Barry and Rosemarie Millar of Isabella Plains want the owner of the dog that killed their 12-year-old poodle, Lily, and savaged their house sitter to face court to answer for their negligence.
The couple, who live in an over-55s retirement complex near the designated off-leash area where the attack occurred on June 26, were on holiday in Europe at the time.
"We received a phone call from our daughter," Mr Millar said. "Her first words were: 'we have to talk'."
The couple were horrified, not just at the loss of a beloved family member but because their house sitter, Rima, suffered serious injuries to her hands and arms defending the dog.
The incident was just one of 216 dog attacks in the ACT so far this year.
Fleur Flanery, the ACT's City Services director and Animal Services registrar, said 42 of those involved humans. Another 172 had been on dogs and other animals.
Domestic Animal Services conducted 245 dog attack investigations in 2014-2015. Those resulted in 116 dogs being seized. Only 43 infringement notices for dog attacks were issued. In 153 of those attacks victims required hospital treatment.
There were 379 dog attacks in the ACT in 2013-14. There are, on average, 260 dog attacks a year.
Mr Millar said during discussions with the ranger investigating Lily's case he had been told Canberra had one of the highest rates of dog ownership and dog attacks in the country.
"We still find it [what happened to Lily] very upsetting," he said. "She was a beautifully natured dog; she had been a part of our family for 12 years and she was just ripped apart.
"Rima [the house sitter] tried to save her by holding her up out of reach while screaming for help. She is not a big person and when her arms got tired the other dog, described to us as an albino pit bull cross, grabbed Lily and killed her."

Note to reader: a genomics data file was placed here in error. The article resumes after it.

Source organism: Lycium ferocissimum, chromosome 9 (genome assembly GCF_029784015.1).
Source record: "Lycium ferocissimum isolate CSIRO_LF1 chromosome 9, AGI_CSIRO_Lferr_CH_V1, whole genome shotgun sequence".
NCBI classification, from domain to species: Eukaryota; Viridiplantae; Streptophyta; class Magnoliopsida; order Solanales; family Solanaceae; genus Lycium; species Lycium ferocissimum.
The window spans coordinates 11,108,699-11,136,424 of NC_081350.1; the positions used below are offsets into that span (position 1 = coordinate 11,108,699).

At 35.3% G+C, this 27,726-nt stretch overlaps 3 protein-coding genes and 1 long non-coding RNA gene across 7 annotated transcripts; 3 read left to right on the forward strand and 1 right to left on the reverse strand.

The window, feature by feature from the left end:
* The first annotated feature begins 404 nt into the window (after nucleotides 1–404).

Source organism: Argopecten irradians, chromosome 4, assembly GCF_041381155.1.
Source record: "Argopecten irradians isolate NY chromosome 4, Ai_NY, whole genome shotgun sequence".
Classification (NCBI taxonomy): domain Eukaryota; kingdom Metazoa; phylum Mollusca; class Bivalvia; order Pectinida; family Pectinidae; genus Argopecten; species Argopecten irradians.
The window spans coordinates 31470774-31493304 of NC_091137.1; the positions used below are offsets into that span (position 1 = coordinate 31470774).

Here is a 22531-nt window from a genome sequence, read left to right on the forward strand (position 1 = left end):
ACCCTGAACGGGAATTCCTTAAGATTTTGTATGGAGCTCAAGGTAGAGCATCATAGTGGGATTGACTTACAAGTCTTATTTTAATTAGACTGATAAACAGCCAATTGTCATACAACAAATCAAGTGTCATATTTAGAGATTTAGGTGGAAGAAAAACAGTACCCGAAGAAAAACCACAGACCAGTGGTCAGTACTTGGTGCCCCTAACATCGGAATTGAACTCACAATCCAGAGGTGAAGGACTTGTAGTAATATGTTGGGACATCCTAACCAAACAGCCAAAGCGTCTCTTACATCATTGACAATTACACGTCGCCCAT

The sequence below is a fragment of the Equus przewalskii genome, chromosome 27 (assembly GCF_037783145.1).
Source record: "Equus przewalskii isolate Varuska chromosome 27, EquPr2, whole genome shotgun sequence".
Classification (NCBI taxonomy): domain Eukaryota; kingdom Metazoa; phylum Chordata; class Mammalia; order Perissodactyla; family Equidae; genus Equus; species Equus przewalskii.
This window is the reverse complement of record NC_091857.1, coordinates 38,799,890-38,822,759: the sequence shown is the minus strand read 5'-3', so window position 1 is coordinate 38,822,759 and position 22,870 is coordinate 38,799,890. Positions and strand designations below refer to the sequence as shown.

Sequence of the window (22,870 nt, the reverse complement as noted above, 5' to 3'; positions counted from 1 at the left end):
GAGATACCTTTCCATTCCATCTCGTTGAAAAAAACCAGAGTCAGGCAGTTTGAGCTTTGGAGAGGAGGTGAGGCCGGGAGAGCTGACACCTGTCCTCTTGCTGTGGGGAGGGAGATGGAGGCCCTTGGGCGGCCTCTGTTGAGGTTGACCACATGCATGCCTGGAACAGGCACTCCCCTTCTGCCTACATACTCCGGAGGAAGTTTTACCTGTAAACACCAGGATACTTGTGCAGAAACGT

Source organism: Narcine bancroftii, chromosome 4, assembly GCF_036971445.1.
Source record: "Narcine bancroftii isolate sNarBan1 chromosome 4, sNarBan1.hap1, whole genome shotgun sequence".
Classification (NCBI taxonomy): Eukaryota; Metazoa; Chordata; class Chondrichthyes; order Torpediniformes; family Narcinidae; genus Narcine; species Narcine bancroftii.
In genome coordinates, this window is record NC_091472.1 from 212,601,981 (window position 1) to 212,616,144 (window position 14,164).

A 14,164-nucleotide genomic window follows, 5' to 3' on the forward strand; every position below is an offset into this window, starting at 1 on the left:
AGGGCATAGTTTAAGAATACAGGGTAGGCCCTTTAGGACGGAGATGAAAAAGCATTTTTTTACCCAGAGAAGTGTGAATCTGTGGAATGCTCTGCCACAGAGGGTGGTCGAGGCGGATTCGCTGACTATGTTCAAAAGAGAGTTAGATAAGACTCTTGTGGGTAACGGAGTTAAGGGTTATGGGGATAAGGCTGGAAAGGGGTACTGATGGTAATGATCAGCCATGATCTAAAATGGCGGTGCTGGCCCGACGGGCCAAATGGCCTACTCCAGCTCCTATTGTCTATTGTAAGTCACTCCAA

Witnesses said the attacking dog was unaccompanied even though the owner apparently later claimed they had been with the animal.
"If that is true then why didn't they help Rima and Lily?" Mr Millar said.
The dog responsible has been in the custody of Domestic Animal Services since June 26. It's fate has not yet been determined with a Transport Canberra and City Services spokeswoman saying the matter was still under investigation.
"Infringements can be issued for various offences relating to having a dog in a public place without an owner or carer and for the attack," she said.
Ms Flanery said her agency was working hard to make Canberra a better place for dogs, dog owners and the broader population.
"My aim for DAS is to create an environment that is fact driven and based on sound evidence, so animal management strategies and community education programs assist in preventing attacks from occurring in the first place," she said.
"Identifying the scope and the nature of dog-related problems should facilitate decisions about the type of response the rangers should provide along with training needs so all the efforts can be targeted.
"It is hard to say if Canberra has more or less dog attacks than other states and territories, as definitions and reporting procedures vary. Regardless of such comparisons, dog attacks are a serious problem and we have to manage them."
What is widely known is Canberrans love dogs and there are lots of them.
"There are 70,700 [registered] dogs up to 14 years of age in the DAS data base," Ms Flanery said. "There is some community confusion over the difference between microchipping and registration. Microchipping is not the same as registering. Registration is compulsory. There are penalties for failing to do this.
"We estimate there are about 120,000 registered and unregistered dogs in the territory. Dog attacks are not the only issue. Others include the need for people to pick up after their dogs and nuisance barking."